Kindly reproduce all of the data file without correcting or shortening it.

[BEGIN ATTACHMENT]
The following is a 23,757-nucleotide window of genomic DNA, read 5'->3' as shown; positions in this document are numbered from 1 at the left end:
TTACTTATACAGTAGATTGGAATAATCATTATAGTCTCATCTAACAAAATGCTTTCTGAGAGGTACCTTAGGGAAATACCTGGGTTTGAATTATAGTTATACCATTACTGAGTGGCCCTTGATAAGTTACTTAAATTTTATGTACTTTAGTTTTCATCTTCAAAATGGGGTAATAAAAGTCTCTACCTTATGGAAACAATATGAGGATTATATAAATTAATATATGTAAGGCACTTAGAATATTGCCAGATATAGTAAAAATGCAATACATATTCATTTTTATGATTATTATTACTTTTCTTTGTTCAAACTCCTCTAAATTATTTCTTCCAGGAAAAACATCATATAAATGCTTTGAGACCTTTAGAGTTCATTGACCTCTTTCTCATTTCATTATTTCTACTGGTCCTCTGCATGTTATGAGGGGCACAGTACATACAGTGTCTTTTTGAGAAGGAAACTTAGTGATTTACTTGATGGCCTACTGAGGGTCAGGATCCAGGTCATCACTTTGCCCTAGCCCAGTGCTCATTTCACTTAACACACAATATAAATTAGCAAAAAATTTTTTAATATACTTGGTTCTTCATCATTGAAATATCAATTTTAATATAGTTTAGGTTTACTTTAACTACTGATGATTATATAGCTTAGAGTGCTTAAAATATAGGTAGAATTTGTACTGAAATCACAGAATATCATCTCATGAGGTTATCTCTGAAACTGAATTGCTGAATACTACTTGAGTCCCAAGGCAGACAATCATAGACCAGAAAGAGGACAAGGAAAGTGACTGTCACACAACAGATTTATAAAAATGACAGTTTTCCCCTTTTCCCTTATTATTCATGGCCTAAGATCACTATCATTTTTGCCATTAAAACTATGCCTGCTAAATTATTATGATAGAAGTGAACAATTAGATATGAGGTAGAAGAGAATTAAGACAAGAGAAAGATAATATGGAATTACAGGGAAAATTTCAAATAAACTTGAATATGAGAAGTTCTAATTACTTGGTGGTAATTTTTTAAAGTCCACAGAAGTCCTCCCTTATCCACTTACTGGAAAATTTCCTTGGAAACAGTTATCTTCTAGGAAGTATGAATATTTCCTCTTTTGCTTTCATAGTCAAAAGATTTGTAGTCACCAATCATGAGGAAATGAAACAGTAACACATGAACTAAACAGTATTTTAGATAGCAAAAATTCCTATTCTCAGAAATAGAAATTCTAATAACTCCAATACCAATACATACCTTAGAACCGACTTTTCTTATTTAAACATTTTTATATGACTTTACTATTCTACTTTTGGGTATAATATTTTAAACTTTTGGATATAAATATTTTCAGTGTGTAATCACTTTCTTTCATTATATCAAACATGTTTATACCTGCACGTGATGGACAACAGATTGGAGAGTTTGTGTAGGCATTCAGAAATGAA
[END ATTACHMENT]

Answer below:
The following is a 23,757-nucleotide window of genomic DNA, read 5'->3' as shown; positions in this document are numbered from 1 at the left end:
TTACTTATACAGTAGATTGGAATAATCATTATAGTCTCATCTAACAAAATGCTTTCTGAGAGGTACCTTAGGGAAATACCTGGGTTTGAATTATAGTTATACCATTACTGAGTGGCCCTTGATAAGTTACTTAAATTTTATGTACTTTAGTTTTCATCTTCAAAATGGGGTAATAAAAGTCTCTACCTTATGGAAACAATATGAGGATTATATAAATTAATATATGTAAGGCACTTAGAATATTGCCAGATATAGTAAAAATGCAATACATATTCATTTTTATGATTATTATTACTTTTCTTTGTTCAAACTCCTCTAAATTATTTCTTCCAGGAAAAACATCATATAAATGCTTTGAGACCTTTAGAGTTCATTGACCTCTTTCTCATTTCATTATTTCTACTGGTCCTCTGCATGTTATGAGGGGCACAGTACATACAGTGTCTTTTTGAGAAGGAAACTTAGTGATTTACTTGATGGCCTACTGAGGGTCAGGATCCAGGTCATCACTTTGCCCTAGCCCAGTGCTCATTTCACTTAACACACAATATAAATTAGCAAAAAATTTTTTAATATACTTGGTTCTTCATCATTGAAATATCAATTTTAATATAGTTTAGGTTTACTTTAACTACTGATGATTATATAGCTTAGAGTGCTTAAAATATAGGTAGAATTTGTACTGAAATCACAGAATATCATCTCATGAGGTTATCTCTGAAACTGAATTGCTGAATACTACTTGAGTCCCAAGGCAGACAATCATAGACCAGAAAGAGGACAAGGAAAGTGACTGTCACACAACAGATTTATAAAAATGACAGTTTTCCCCTTTTCCCTTATTATTCATGGCCTAAGATCACTATCATTTTTGCCATTAAAACTATGCCTGCTAAATTATTATGATAGAAGTGAACAATTAGATATGAGGTAGAAGAGAATTAAGACAAGAGAAAGATAATATGGAATTACAGGGAAAATTTCAAATAAACTTGAATATGAGAAGTTCTAATTACTTGGTGGTAATTTTTTAAAGTCCACAGAAGTCCTCCCTTATCCACTTACTGGAAAATTTCCTTGGAAACAGTTATCTTCTAGGAAGTATGAATATTTCCTCTTTTGCTTTCATAGTCAAAAGATTTGTAGTCACCAATCATGAGGAAATGAAACAGTAACACATGAACTAAACAGTATTTTAGATAGCAAAAATTCCTATTCTCAGAAATAGAAATTCTAATAACTCCAATACCAATACATACCTTAGAACCGACTTTTCTTATTTAAACATTTTTATATGACTTTACTATTCTACTTTTGGGTATAATATTTTAAACTTTTGGATATAAATATTTTCAGTGTGTAATCACTTTCTTTCATTATATCAAACATGTTTATACCTGCACGTGATGGACAACAGATTGGAGAGTTTGTGTAGGCATTCAGAAATGAA